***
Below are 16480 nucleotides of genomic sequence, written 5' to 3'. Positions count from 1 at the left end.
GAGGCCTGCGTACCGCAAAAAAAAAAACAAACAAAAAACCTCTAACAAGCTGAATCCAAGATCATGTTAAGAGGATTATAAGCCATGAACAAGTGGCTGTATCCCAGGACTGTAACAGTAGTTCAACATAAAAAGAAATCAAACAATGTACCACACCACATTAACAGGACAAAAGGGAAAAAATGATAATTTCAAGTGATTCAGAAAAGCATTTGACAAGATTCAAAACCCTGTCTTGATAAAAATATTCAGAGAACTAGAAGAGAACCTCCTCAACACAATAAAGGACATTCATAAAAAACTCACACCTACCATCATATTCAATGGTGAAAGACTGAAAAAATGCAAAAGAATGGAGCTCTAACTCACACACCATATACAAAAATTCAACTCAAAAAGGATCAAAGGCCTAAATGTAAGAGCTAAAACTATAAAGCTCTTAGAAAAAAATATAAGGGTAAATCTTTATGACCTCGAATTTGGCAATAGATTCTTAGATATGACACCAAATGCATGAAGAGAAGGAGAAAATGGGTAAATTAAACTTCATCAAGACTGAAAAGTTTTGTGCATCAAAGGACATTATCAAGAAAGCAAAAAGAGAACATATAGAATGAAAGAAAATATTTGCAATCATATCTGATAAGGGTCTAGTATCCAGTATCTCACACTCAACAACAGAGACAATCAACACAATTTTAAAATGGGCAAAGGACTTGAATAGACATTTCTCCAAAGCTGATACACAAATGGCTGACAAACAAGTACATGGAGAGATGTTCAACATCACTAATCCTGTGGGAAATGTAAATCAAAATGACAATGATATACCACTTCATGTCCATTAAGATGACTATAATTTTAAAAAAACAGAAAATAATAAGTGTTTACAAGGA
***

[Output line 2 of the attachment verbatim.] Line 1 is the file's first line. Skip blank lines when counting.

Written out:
GAGGCCTGCGTACCGCAAAAAAAAAAACAAACAAAAAACCTCTAACAAGCTGAATCCAAGATCATGTTAAGAGGATTATAAGCCATGAACAAGTGGCTGTATCCCAGGACTGTAACAGTAGTTCAACATAAAAAGAAATCAAACAATGTACCACACCACATTAACAGGACAAAAGGGAAAAAATGATAATTTCAAGTGATTCAGAAAAGCATTTGACAAGATTCAAAACCCTGTCTTGATAAAAATATTCAGAGAACTAGAAGAGAACCTCCTCAACACAATAAAGGACATTCATAAAAAACTCACACCTACCATCATATTCAATGGTGAAAGACTGAAAAAATGCAAAAGAATGGAGCTCTAACTCACACACCATATACAAAAATTCAACTCAAAAAGGATCAAAGGCCTAAATGTAAGAGCTAAAACTATAAAGCTCTTAGAAAAAAATATAAGGGTAAATCTTTATGACCTCGAATTTGGCAATAGATTCTTAGATATGACACCAAATGCATGAAGAGAAGGAGAAAATGGGTAAATTAAACTTCATCAAGACTGAAAAGTTTTGTGCATCAAAGGACATTATCAAGAAAGCAAAAAGAGAACATATAGAATGAAAGAAAATATTTGCAATCATATCTGATAAGGGTCTAGTATCCAGTATCTCACACTCAACAACAGAGACAATCAACACAATTTTAAAATGGGCAAAGGACTTGAATAGACATTTCTCCAAAGCTGATACACAAATGGCTGACAAACAAGTACATGGAGAGATGTTCAACATCACTAATCCTGTGGGAAATGTAAATCAAAATGACAATGATATACCACTTCATGTCCATTAAGATGACTATAATTTTAAAAAAACAGAAAATAATAAGTGTTTACAAGGA